for people to communicate. Facebook can not replace LinkedIn and Twitter for the tech community, precisely because it is not focused
on professional networking and instant communication. So, we all should stop pretending – mixing business and pleasure is not
a good idea anyway.
Challenges Associated With Facebook Applications
Facebook has now thousands of applications available. The current top application on the site is Slide’s Top Friends, with 2.5M active users.
The rationale behind the rush to build Facebook applications is that new applications have a potential to spread virally across Facebook’s already mammoth user base. By leveraging the network effect, brand new applications have the chance to rapidly propagate through
Facebook and gain hundreds of thousands of users in a very short period of time. While this is certainly possible, there is a big flaw in this argument.
Lets take a look at the chart of some of the currently popular applications:
We sampled the number of active users from the 75 most used applications. From top to bottom, we observed a huge disparity in usage. The top application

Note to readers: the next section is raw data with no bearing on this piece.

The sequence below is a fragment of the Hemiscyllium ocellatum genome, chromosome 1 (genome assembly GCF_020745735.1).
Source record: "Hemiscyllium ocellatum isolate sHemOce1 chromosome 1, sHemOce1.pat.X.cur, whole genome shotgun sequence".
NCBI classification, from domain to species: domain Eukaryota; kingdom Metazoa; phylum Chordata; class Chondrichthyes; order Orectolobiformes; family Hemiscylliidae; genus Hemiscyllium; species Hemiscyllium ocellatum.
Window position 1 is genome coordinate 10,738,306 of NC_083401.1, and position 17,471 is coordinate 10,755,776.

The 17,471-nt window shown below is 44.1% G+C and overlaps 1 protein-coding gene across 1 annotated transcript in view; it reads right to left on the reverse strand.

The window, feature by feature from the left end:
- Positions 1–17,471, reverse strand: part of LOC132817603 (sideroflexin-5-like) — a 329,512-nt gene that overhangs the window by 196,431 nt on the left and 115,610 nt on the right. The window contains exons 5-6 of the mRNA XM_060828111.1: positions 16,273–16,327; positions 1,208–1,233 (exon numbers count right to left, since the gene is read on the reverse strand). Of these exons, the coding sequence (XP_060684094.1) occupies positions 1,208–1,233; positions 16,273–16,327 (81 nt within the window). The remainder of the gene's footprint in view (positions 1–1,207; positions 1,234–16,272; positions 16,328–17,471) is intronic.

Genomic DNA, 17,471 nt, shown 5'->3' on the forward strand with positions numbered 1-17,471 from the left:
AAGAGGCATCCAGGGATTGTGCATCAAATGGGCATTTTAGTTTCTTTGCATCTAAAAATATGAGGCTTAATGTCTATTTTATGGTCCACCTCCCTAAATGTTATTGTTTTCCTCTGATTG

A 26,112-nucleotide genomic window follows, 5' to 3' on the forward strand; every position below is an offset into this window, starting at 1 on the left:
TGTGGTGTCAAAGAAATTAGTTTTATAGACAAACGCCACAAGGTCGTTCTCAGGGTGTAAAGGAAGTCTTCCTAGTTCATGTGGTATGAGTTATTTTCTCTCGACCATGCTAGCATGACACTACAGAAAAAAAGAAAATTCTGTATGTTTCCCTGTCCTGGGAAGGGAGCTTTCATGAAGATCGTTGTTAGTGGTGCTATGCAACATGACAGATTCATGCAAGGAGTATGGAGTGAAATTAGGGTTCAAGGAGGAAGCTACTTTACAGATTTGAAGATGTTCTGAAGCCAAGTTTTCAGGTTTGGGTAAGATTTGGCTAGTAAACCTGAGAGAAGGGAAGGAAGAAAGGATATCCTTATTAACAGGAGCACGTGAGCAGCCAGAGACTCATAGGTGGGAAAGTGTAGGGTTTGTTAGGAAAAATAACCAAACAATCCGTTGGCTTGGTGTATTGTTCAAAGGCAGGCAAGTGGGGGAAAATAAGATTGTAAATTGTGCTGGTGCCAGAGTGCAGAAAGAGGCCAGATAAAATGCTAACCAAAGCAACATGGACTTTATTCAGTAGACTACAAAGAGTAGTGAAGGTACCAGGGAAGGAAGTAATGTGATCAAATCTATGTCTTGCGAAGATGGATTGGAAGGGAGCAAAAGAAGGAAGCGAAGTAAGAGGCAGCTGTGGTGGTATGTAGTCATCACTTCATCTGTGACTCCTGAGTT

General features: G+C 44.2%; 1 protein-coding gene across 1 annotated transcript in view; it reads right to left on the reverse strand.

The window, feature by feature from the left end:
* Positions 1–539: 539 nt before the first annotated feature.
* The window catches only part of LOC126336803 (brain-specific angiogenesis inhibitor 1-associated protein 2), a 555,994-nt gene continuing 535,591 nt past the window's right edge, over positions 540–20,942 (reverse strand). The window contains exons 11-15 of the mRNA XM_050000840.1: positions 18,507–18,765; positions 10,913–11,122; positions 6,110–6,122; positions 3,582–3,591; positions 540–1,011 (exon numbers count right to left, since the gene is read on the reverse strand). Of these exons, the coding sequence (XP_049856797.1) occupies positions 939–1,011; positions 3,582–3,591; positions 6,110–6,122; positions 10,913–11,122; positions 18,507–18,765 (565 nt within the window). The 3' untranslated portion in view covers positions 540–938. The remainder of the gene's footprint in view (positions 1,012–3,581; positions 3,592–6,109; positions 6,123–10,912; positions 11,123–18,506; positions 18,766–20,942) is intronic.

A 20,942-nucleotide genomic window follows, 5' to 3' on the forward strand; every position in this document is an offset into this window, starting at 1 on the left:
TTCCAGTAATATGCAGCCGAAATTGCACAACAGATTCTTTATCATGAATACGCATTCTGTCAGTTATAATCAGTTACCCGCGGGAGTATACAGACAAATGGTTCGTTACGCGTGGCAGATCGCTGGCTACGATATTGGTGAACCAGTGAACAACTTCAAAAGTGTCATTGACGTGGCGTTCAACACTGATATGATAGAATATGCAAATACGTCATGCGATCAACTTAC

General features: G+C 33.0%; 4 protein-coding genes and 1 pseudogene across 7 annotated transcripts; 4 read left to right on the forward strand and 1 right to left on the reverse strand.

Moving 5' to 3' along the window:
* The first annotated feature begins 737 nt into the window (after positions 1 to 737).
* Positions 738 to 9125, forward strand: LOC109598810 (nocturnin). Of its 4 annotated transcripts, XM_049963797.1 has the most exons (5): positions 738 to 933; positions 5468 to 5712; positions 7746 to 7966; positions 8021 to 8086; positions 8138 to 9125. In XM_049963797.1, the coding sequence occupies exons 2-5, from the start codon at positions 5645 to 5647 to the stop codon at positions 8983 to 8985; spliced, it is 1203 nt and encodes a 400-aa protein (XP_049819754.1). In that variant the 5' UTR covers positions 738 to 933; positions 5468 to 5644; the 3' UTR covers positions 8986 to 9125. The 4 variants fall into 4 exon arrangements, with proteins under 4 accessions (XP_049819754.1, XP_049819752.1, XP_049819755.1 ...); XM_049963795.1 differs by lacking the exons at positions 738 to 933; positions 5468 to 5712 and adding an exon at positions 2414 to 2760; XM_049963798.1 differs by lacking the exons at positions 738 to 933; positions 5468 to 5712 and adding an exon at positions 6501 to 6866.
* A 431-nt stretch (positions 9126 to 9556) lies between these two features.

has 60 times more users than the least popular application. You quickly recognize that behind this picture is a famous power law, more
commonly known as the 80/20 rule. If we were to plot all Facebook applications we would get a huge long tail of applications
with just a couple thousand or a couple hundred users.
The laws of economics are behind this trend – supply and demand. Of course it is true that if a lot of my friends
are checking out Flixster I am also going to check it out, but on the other hand, how many things can I possibly add to my profile?
The sheer volume of applications makes it impossible to try them all. People who do risk cluttering their profiles to the point
that no one, including themselves, can find anything. So while the network effect is certainly powerful, the spacial constraints
and the laws of economics are pulling the other way.
Everything that we discussed, from profile complexity to the news feed to applications are indicative of a well known problem –
Information Overload. There is just too much going on. The news feed filtering is weak, the applications that enter Facebook are not filtered